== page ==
Several people have asked me about unsolved problems. I will take the easy way out: see the list of 50 problems in Bondy and Murty. You can now see the list as it originally appeard in the the text, Graph Theory with Applications.

Note, in the new version of Bondy and Murty's text, GTM 244, the authors revisit these unsolved problems in Appendix A, and have increased the number of unsolved problems to 100.

Some of these problems have been solved (and thus the title of this webpage is slightly incorrect) and I won't claim to be familiar with all current results. If you find that one of them has been solved (or even that some reasonable progress has been made), please e-mail me. (How to contact me.) Please note that I much prefer comments sent by e-mail to those sent by telehone, as I very frequently have trouble deciphiring messages left on my telephone.

If I receive comments on the new problems, I will of course post those that seem suitable (and, at that point, I would presumably post the problem to which the comment refers). Note, however, the publisher does have a site for the text, http://blogs.springer.com/bondyandmurty/, and it would seem reasonable that one should post comments there.

1 2 3 4 5 6 7 8 9 10 11 12 13 14 15 16 17 18 19 20 21 22 23 24 25

Problems 26-56. Problems 57-61. New Problems from GTM 244.

Problems number above 50 on my list are from sources other than the 1976 Bondy and Murty text.

Comments on Problems from the 2007 text will be placed in: New Problems from GTM 244 as I receive them. If a problem is in both texts, I will try to cross-reference, by placing a [red] number after the statement of the problem for the 2007 numbering, and a [green] number for the 1976 numbering.

Bojan Mohar lists some additional graph theoretic problems.

1. 1. The reconstruction conjecture. [1] (S.M. Ulam, 1960; P.J. Kelly, 1942)

2. A graph

3. Prove: Every 4-regular simple graph contains a 3-regular subgraph. (N. Sauer, 1973)

Communicated to me (November 1996) by: Rob Pratt, Department of Mathematics, The University of North Carolina at Chapel Hill, CB# 3250, 331 Phillips Hall, Chapel Hill, NC 27599-3250 (rpratt@math.unc.edu)

Julio Subocz notes that this is also called Berge's conjecure or the Berge-Sauer conjecture and, in a conference in Lisboa (November 1995), Y. H. Hamidoune cited a proof (approximately 65 pages) by Taskinov of the conjecture.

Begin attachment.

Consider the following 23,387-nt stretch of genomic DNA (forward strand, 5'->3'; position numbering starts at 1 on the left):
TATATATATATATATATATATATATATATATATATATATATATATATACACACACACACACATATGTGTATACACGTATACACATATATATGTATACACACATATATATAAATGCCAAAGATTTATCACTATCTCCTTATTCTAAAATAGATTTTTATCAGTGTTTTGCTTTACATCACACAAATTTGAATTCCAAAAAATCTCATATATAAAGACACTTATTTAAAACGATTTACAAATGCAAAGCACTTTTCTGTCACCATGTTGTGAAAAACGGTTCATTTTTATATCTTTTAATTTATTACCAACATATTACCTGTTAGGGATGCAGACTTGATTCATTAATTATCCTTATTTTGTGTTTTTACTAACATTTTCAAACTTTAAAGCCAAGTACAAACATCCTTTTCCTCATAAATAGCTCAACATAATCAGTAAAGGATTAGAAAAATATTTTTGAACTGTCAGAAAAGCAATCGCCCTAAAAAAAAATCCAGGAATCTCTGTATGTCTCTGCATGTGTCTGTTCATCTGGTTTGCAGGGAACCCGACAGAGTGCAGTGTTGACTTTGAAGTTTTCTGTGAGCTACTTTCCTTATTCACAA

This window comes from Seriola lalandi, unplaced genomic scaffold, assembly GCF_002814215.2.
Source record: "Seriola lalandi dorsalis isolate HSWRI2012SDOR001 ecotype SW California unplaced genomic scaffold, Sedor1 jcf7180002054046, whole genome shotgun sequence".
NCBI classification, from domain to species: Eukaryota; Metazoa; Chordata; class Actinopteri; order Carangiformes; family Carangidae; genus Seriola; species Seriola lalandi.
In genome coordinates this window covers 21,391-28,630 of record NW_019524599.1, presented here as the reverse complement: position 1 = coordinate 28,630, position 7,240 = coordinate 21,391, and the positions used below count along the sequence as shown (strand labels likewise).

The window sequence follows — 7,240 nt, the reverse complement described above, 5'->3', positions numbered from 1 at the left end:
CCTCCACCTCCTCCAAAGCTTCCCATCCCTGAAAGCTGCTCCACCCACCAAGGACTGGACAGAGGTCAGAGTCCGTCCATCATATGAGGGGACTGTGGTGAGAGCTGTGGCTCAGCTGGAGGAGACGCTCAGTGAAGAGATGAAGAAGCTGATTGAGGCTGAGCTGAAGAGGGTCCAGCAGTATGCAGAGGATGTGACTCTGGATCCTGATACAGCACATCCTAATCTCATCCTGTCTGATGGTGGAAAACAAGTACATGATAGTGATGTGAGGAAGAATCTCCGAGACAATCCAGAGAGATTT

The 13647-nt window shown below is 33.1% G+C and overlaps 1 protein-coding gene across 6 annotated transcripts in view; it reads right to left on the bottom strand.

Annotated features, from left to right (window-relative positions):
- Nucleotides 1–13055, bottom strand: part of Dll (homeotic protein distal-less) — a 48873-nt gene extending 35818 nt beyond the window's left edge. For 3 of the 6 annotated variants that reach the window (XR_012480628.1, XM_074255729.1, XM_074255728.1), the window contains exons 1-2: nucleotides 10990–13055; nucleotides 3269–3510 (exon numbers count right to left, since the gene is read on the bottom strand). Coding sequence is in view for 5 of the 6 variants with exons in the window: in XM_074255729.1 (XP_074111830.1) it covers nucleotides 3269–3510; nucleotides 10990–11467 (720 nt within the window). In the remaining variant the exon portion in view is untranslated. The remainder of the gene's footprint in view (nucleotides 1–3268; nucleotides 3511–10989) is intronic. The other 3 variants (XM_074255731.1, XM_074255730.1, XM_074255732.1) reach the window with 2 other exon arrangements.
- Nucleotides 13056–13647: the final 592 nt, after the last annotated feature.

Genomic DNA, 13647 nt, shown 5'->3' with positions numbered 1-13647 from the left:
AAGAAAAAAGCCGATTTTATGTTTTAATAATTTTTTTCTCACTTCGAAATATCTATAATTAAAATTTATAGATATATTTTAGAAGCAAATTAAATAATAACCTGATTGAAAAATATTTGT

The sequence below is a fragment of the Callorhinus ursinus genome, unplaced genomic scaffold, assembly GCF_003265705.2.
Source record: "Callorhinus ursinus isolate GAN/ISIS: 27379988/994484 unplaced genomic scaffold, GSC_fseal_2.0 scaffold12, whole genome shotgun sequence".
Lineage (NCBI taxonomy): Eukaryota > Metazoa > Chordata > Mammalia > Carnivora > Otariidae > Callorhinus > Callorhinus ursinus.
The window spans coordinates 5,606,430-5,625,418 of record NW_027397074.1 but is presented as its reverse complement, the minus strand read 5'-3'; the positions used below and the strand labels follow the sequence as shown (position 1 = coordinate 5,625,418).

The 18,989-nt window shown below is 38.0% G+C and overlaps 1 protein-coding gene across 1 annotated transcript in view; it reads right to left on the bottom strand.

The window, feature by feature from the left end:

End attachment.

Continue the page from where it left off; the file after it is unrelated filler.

Yair Caro: Solved by Taskinov in 1982 and the proof is not 65 pages.

V.A.Taskinov,

Alon + Kallai + Friedland have several extensions.

Taskinov also wrote an earlier paper:

V.A.Taskinov,

In this paper he proved the following : Let

1. Zhang, Li Min,

2. Tashkinov, V. A.

4. Prove: If

Kotzig verified his conjecture for

Communicated by Yair Caro:

Yuansheng Yang, Jianhua Lin, Chunli Wang,and Kaifeng Li.

Roland Häggkvist raises a question about one of the steps in the Xing and Hu article. (click here if you want to read the details) Perhaps the problem is still open.

5. Prove: Every connected graph

See Lovász (1968).

Yair Caro: L.Pyber,

Communicated by Yair Caro:

Nathaniel Dean and Mekkia Kouider.

Communicated by Yair Caro:

Fan Genghua.

(i) The edges of a connected graph on

(ii) The edges of a 2-connected graph on

An immediate consequence of (ii) is a theorem of Pyber that the edges of a graph on

6. Prove: Every 2-edge-connected simple graph

See the comment for Question 5, above.

7. Prove: If

Hao Li has essentially solved this one. He gets a cycle of length at least

8. Let

If it known that

Determine

Yair Caro: f(4,n) essentially solved recently by Furedi.

Zoltan Furedi,

9. Let

Since there is a constant

Yair Caro: The best known lower bounds are given in the following paper:

L.Pyber , V.Rodel , E.Szemeredi,

There, reference to an earlier work of Pyber is also given.

Julio Subocz: We relax the condition 3-regular subgraph, in the form: Let us call a graph

Let

Julio C. Subocz G.,

10. Determine which simple graphs

Yair Caro:

- There are only
seven known UPC-graphs (
*unipancyclic graphs*) having respectively 3, 5, 8, 8, 14, 14, 14 vertices (Entringer). - It is proved that there are only four outerplanar UPC-graphs having 3, 5, 8, 8 vertices respectively.